Washington Wizards: Five Potential First-Round Draft Picks

Jarrett CarterAnalyst IApril 22, 2009

CHARLOTTE, NC - DECEMBER 06:  Stephen Curry #30 of the Davidson Wildcats reacts to his team's 72-67 victory over the North Carolina State Wolfpack during their game at Time Warner Cable Arena on December 6, 2008 in Charlotte, North Carolina.  (Photo by Streeter Lecka/Getty Images)

The Washington Wizards, contrary to the overwhelming history of Washington-area sports karma, have secured a spot in the top three picks of the 2009 NBA Draft Lottery.

The No. 1 pick obviously will reveal itself to be Blake Griffin, but the Wizards need to concern themselves with at least four other guys that can draw enough attention to sell tickets, and play well enough for opponents to respect Ernie Grunfeld’s hustle.

The good news is that, outside of Blake Griffin, the Wizards will not be drafting a starter. This means that, to Ernie Grunfeld’s credit, the Wizards don’t have many gaping holes in the roster.

Let’s take a look at five guys that can fit the mold for a Wizards team looking to be the 09-10 version of this year’s Miami Heat.

No. 5: DeJuan Blair

There’s a couple of reasons why you look at DeJuan Blair as the second or third pick. First, because you already have the next best thing in the draft, Hasheem Thabeet, in JaVale McGee. Second, the Wizards have long needed a brutish post presence in the worst way to distract the likes of Dwight Howard, Elton Brand, and Al Horford in future playoff matchups.

Haywood has come into his own at center, with McGee primed to take the spot when ready. But with Blatche still attractive enough to package in a trade, Blair’s body and ability to move and not be moved in the post should more than shore up the Wizards front line.

No. 4: Stephen Curry

If there’s one thing that the Wizards need desperately, it is a reliable outside shooter. They have plenty of players to go create shots off the dribble, but no reliable shooting star for screens and post kick outs.

He handles better than people give him credit for, and his liability as a defender will be more than covered up by a healthy Brendan Haywood and an improved JaVale McGee.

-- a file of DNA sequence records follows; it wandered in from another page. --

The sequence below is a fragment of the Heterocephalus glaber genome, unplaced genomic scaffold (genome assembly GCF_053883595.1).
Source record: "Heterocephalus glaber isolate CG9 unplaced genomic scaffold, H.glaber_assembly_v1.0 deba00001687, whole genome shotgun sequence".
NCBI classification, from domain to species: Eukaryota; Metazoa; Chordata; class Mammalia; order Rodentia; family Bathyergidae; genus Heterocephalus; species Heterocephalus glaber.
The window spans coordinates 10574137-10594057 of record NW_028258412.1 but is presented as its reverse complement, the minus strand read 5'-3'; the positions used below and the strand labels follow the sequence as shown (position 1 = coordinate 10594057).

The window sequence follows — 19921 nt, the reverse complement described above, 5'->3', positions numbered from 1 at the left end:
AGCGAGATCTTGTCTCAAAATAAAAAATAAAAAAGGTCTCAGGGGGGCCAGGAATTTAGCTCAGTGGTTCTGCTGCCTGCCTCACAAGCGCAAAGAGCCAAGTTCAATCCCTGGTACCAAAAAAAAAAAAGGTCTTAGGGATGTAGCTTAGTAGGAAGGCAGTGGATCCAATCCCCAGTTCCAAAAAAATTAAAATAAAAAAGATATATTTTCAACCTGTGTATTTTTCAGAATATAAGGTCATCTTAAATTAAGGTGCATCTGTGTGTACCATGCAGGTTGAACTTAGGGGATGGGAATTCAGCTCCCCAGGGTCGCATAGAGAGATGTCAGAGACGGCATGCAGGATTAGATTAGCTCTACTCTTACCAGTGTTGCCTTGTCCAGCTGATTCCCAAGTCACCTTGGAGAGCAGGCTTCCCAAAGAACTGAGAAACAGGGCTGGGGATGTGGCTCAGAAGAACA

Maybe the second or third pick is too high for Curry, but he plays for the big moments and craves big shots, much like another undersized shooting guard who had a great shooting night not too long ago, Chicago’s Ben Gordon.

No. 3: Tyler Hansbrough

For all of the reasons for DeJuan Blair, as stated above, you have to consider Tyler Hansbrough. And unlike Blair, Hansbrough has an evolving mid-range game and a fascination with competing every night.

Most of all, he could be a young Washington Wizard that would be serious enough to demand professionalism from his teammates and attention from opponents.

No. 2: Tyreke Evans

The question is if you believe in Jarvaris Crittenton. If you do, then you likely go big. If you don’t, then Tyreke Evans is a solid pick.

Evans, with work, will likely be able to play the point and shooting guard at the NBA-level. If you peeked at his performance in the NCAA tournament, then you know how he rolls. He’s turnover prone, but has an NBA body and NBA off-the-dribble talent to spell Gilbert Arenas or Caron Butler when called.

No. 1: Ricky Rubio

Perhaps the most hyped European prospect in NBA history, Rubio may be the answer to what ails the Wizards.

Gilbert is a natural scorer, and while he has made himself into a legitimate point guard, Rubio would provide an interchangeable scoring and distributing option from the two guard positions.

Of all the NBA prospects, he is the second-closest to a can’t-miss behind Griffin. Should the Wizards draft second, they should act accordingly.

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